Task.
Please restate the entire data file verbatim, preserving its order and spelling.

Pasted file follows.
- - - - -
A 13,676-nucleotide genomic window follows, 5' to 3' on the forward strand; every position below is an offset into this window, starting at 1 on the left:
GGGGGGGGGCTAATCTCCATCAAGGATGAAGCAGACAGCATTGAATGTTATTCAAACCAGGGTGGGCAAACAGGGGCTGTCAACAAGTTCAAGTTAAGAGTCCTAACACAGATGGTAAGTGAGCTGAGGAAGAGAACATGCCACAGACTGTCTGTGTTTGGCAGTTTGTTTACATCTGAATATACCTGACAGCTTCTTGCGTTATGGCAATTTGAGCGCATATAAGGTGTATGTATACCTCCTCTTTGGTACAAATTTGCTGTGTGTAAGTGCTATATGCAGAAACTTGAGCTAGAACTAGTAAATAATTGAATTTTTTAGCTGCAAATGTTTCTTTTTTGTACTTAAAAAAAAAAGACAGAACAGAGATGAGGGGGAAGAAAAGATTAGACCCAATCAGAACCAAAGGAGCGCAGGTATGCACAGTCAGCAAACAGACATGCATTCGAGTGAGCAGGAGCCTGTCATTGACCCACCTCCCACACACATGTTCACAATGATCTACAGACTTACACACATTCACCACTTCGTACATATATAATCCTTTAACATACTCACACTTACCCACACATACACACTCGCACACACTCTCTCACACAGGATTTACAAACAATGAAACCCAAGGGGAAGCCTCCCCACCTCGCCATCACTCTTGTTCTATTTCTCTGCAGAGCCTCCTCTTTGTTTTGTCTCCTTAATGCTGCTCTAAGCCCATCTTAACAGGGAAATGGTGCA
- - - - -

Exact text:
A 13,676-nucleotide genomic window follows, 5' to 3' on the forward strand; every position below is an offset into this window, starting at 1 on the left:
GGGGGGGGGCTAATCTCCATCAAGGATGAAGCAGACAGCATTGAATGTTATTCAAACCAGGGTGGGCAAACAGGGGCTGTCAACAAGTTCAAGTTAAGAGTCCTAACACAGATGGTAAGTGAGCTGAGGAAGAGAACATGCCACAGACTGTCTGTGTTTGGCAGTTTGTTTACATCTGAATATACCTGACAGCTTCTTGCGTTATGGCAATTTGAGCGCATATAAGGTGTATGTATACCTCCTCTTTGGTACAAATTTGCTGTGTGTAAGTGCTATATGCAGAAACTTGAGCTAGAACTAGTAAATAATTGAATTTTTTAGCTGCAAATGTTTCTTTTTTGTACTTAAAAAAAAAAGACAGAACAGAGATGAGGGGGAAGAAAAGATTAGACCCAATCAGAACCAAAGGAGCGCAGGTATGCACAGTCAGCAAACAGACATGCATTCGAGTGAGCAGGAGCCTGTCATTGACCCACCTCCCACACACATGTTCACAATGATCTACAGACTTACACACATTCACCACTTCGTACATATATAATCCTTTAACATACTCACACTTACCCACACATACACACTCGCACACACTCTCTCACACAGGATTTACAAACAATGAAACCCAAGGGGAAGCCTCCCCACCTCGCCATCACTCTTGTTCTATTTCTCTGCAGAGCCTCCTCTTTGTTTTGTCTCCTTAATGCTGCTCTAAGCCCATCTTAACAGGGAAATGGTGCA